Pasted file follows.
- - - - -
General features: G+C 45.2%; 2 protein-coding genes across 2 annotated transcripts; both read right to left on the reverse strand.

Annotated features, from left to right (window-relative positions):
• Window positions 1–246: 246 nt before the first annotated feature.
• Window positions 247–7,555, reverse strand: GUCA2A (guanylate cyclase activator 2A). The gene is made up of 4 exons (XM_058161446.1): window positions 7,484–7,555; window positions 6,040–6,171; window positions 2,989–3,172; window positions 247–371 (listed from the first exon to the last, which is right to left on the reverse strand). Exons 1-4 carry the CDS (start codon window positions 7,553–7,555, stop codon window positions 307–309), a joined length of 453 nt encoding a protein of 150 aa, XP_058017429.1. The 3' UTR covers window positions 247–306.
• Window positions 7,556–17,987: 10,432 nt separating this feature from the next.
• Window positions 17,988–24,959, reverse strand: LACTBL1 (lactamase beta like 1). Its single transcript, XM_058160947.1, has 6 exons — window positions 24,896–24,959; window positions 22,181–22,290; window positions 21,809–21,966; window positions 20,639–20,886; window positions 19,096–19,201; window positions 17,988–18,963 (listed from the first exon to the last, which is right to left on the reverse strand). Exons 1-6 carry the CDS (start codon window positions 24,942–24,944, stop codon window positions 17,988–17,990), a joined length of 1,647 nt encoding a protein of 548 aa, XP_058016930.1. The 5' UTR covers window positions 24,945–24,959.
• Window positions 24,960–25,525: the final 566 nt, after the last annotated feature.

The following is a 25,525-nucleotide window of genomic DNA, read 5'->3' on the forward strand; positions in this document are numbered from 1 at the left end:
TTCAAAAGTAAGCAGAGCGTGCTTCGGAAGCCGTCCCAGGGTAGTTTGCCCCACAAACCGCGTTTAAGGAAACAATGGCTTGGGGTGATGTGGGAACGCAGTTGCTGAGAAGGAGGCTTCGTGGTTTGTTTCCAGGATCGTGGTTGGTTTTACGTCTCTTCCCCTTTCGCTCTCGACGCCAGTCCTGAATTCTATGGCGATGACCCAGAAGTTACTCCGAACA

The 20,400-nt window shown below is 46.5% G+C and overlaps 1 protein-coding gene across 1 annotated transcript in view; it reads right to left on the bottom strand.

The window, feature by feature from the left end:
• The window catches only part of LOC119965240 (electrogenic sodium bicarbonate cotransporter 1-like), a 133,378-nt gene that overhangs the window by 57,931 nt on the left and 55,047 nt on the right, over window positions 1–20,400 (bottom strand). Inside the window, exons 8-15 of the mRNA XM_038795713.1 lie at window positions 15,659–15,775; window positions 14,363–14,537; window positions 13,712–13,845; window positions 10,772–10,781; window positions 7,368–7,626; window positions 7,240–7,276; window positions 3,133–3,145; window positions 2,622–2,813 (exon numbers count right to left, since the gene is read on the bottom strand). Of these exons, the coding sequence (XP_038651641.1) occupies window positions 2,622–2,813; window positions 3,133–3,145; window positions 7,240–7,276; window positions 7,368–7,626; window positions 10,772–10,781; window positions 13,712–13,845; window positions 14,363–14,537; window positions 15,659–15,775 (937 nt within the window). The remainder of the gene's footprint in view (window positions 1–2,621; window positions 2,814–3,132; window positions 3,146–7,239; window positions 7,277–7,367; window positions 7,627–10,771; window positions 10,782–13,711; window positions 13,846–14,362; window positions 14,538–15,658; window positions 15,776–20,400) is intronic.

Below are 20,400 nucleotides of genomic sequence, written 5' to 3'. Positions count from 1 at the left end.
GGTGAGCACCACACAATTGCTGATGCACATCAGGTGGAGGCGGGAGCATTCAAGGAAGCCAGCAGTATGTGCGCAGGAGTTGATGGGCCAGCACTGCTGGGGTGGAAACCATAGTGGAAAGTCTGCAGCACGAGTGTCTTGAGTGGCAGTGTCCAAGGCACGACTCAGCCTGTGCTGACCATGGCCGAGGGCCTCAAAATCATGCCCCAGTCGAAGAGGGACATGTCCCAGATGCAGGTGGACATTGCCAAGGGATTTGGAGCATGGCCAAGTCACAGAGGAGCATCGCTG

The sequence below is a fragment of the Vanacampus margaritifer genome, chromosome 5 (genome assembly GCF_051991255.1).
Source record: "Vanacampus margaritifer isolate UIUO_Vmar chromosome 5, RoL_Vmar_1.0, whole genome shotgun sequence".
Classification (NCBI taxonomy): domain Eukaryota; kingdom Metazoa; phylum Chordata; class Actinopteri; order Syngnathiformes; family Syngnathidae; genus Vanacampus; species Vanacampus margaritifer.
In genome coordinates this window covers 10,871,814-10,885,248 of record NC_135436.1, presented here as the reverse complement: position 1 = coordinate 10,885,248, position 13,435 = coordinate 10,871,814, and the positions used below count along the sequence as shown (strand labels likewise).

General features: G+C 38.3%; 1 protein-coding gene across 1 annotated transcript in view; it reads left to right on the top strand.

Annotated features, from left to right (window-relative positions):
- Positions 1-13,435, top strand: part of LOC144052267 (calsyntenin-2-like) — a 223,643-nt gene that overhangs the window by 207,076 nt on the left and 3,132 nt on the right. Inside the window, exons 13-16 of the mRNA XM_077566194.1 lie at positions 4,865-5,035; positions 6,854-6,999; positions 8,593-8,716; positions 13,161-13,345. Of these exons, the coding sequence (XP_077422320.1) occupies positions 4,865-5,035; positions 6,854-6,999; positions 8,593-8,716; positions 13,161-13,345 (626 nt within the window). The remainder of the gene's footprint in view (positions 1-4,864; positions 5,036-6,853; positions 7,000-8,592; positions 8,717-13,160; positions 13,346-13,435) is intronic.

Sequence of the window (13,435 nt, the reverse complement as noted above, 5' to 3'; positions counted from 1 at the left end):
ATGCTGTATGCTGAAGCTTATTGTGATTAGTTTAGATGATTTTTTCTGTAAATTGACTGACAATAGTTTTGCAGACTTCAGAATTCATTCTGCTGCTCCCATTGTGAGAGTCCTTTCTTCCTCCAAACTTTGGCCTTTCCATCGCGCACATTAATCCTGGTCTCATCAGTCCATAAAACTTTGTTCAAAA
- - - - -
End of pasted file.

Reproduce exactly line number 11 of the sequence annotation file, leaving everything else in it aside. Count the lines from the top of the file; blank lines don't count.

The window, feature by feature from the left end: